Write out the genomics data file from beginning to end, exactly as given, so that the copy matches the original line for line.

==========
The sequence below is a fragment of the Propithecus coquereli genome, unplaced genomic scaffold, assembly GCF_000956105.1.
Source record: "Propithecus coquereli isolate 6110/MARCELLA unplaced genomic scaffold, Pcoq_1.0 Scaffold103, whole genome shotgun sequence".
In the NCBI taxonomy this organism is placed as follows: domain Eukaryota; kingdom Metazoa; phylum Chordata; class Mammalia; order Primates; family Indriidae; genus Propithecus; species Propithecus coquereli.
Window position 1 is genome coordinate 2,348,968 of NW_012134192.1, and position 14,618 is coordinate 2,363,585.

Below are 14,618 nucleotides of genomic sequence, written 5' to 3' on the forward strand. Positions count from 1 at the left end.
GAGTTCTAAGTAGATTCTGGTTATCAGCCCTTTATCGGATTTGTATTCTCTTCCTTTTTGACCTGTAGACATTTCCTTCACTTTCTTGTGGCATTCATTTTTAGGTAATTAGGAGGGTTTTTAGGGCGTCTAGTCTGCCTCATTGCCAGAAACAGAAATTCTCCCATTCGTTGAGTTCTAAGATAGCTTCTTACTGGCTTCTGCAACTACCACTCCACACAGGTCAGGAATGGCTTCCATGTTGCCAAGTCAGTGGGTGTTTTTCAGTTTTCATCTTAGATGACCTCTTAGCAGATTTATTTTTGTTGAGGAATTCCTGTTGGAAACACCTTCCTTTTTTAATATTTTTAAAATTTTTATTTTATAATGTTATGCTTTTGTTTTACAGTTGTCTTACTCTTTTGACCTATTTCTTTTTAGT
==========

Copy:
The sequence below is a fragment of the Propithecus coquereli genome, unplaced genomic scaffold, assembly GCF_000956105.1.
Source record: "Propithecus coquereli isolate 6110/MARCELLA unplaced genomic scaffold, Pcoq_1.0 Scaffold103, whole genome shotgun sequence".
In the NCBI taxonomy this organism is placed as follows: domain Eukaryota; kingdom Metazoa; phylum Chordata; class Mammalia; order Primates; family Indriidae; genus Propithecus; species Propithecus coquereli.
Window position 1 is genome coordinate 2,348,968 of NW_012134192.1, and position 14,618 is coordinate 2,363,585.

Below are 14,618 nucleotides of genomic sequence, written 5' to 3' on the forward strand. Positions count from 1 at the left end.
GAGTTCTAAGTAGATTCTGGTTATCAGCCCTTTATCGGATTTGTATTCTCTTCCTTTTTGACCTGTAGACATTTCCTTCACTTTCTTGTGGCATTCATTTTTAGGTAATTAGGAGGGTTTTTAGGGCGTCTAGTCTGCCTCATTGCCAGAAACAGAAATTCTCCCATTCGTTGAGTTCTAAGATAGCTTCTTACTGGCTTCTGCAACTACCACTCCACACAGGTCAGGAATGGCTTCCATGTTGCCAAGTCAGTGGGTGTTTTTCAGTTTTCATCTTAGATGACCTCTTAGCAGATTTATTTTTGTTGAGGAATTCCTGTTGGAAACACCTTCCTTTTTTAATATTTTTAAAATTTTTATTTTATAATGTTATGCTTTTGTTTTACAGTTGTCTTACTCTTTTGACCTATTTCTTTTTAGT